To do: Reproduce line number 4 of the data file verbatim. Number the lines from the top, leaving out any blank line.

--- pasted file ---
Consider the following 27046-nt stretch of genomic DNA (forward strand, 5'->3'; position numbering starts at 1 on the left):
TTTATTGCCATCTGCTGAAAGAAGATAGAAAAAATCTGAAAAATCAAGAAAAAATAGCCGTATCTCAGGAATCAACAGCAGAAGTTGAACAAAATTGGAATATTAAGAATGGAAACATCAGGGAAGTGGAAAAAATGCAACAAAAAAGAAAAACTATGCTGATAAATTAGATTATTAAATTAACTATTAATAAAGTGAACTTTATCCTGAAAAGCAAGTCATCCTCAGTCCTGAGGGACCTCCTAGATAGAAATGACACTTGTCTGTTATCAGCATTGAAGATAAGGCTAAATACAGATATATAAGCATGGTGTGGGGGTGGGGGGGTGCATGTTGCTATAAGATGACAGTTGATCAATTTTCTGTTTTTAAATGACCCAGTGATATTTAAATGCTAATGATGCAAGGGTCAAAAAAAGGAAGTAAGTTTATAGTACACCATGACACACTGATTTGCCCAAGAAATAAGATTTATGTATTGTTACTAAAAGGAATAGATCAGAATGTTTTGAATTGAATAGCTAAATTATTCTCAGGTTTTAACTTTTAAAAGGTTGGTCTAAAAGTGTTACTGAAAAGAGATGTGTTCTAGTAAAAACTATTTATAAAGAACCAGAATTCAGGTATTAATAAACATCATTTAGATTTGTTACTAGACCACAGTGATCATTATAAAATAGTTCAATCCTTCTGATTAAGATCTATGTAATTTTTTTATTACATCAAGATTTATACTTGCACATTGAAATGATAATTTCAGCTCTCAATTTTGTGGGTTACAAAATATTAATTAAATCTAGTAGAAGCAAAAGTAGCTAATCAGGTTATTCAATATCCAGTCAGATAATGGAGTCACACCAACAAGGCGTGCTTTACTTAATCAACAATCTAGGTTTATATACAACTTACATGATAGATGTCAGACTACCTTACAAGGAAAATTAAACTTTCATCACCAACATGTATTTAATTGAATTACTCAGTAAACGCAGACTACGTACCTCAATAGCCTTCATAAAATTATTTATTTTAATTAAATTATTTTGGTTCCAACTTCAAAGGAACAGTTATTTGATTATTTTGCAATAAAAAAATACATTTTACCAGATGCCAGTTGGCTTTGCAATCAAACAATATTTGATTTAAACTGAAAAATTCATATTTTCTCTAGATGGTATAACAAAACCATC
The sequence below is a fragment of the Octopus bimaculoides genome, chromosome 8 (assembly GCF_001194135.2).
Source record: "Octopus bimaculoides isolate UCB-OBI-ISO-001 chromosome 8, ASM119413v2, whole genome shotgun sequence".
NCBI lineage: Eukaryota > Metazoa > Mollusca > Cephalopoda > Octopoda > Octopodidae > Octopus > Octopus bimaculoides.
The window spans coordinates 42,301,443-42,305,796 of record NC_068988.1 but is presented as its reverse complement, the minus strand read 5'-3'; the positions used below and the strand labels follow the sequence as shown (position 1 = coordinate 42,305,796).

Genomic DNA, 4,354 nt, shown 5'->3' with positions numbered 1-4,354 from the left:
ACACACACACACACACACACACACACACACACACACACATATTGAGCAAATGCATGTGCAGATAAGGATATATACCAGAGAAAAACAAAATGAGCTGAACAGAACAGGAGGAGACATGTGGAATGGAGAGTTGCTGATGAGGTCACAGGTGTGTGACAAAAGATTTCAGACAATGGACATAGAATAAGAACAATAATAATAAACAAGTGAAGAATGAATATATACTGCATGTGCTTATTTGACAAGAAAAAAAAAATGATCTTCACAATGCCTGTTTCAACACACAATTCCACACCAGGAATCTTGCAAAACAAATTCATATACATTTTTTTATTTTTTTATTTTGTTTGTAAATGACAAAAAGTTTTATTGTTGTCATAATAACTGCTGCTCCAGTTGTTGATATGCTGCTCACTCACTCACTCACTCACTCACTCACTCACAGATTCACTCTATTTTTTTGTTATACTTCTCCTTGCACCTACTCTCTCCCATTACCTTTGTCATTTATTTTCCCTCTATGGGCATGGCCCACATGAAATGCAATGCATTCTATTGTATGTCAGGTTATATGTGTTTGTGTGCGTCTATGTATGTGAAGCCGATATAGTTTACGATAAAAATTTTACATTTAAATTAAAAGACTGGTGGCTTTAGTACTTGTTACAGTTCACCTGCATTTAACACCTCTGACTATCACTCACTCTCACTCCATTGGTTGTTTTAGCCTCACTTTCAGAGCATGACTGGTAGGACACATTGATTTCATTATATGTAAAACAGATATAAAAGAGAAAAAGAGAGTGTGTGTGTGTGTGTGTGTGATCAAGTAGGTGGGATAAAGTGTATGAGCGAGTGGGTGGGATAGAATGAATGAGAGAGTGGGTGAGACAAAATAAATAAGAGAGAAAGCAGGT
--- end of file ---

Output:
Source record: "Octopus bimaculoides isolate UCB-OBI-ISO-001 chromosome 8, ASM119413v2, whole genome shotgun sequence".